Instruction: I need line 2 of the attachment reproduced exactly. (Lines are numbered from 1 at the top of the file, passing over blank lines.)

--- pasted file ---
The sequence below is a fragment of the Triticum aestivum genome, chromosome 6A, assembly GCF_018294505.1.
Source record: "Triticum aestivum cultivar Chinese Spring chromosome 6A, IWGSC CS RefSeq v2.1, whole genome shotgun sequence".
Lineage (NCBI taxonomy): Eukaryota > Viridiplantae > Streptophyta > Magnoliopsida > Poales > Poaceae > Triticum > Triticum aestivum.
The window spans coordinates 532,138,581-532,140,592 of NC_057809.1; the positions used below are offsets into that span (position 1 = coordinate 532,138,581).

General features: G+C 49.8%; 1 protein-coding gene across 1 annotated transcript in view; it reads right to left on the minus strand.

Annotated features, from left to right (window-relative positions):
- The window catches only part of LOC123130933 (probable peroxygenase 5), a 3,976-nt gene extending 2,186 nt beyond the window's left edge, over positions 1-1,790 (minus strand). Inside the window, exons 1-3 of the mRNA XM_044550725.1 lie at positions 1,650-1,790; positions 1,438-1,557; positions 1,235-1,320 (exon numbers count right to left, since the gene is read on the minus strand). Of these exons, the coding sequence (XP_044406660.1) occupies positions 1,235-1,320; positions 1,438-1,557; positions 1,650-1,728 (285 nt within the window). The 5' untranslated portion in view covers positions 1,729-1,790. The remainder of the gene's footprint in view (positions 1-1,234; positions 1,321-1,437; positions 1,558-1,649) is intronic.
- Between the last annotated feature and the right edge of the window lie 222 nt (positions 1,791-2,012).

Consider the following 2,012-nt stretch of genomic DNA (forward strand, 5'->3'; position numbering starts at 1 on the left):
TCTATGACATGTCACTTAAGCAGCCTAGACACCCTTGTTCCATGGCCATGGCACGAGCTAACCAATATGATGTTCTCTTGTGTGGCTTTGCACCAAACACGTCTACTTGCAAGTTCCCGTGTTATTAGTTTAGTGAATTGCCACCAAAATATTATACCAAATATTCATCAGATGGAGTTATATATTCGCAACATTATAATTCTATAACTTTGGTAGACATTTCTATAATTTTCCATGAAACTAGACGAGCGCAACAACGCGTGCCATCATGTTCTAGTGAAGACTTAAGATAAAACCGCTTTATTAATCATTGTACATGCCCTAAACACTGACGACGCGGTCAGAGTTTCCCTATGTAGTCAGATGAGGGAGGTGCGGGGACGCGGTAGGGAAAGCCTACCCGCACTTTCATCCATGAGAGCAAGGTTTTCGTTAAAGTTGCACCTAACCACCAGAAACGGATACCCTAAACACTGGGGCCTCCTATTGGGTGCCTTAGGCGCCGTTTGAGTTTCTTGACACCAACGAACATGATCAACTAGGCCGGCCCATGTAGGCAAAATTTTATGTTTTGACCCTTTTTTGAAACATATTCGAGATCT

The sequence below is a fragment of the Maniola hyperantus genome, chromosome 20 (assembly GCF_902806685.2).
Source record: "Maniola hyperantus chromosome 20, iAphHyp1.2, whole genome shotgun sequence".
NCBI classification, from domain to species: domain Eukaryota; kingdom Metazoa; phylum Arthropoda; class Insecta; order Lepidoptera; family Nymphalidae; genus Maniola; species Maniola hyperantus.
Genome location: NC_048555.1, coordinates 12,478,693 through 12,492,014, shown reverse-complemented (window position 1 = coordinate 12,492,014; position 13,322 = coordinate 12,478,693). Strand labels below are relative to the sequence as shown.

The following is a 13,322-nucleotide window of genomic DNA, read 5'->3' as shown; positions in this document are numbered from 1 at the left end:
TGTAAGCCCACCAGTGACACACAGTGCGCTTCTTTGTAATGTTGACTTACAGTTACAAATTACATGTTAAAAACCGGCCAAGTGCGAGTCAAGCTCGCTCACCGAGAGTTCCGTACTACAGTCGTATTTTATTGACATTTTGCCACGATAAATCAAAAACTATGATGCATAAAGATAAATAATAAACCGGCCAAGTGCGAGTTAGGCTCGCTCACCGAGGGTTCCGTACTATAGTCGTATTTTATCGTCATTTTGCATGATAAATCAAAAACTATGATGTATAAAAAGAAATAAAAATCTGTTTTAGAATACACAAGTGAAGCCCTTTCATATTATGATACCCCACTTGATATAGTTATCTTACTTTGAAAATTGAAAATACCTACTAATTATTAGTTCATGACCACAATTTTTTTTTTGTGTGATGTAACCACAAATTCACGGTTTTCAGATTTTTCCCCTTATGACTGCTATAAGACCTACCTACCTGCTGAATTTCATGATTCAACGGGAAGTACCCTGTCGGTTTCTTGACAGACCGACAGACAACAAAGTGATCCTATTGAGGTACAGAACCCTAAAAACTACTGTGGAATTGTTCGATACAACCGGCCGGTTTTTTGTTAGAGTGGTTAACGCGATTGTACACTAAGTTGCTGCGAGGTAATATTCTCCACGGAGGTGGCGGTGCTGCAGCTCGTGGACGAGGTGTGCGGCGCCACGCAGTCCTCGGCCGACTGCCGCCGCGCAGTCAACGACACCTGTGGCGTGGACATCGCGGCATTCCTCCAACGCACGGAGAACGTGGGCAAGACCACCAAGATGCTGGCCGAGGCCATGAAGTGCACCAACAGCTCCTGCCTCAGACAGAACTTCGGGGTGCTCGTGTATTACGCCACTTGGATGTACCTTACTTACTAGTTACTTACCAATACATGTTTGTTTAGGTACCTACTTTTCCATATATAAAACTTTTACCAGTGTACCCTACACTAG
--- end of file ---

Source record: "Triticum aestivum cultivar Chinese Spring chromosome 6A, IWGSC CS RefSeq v2.1, whole genome shotgun sequence".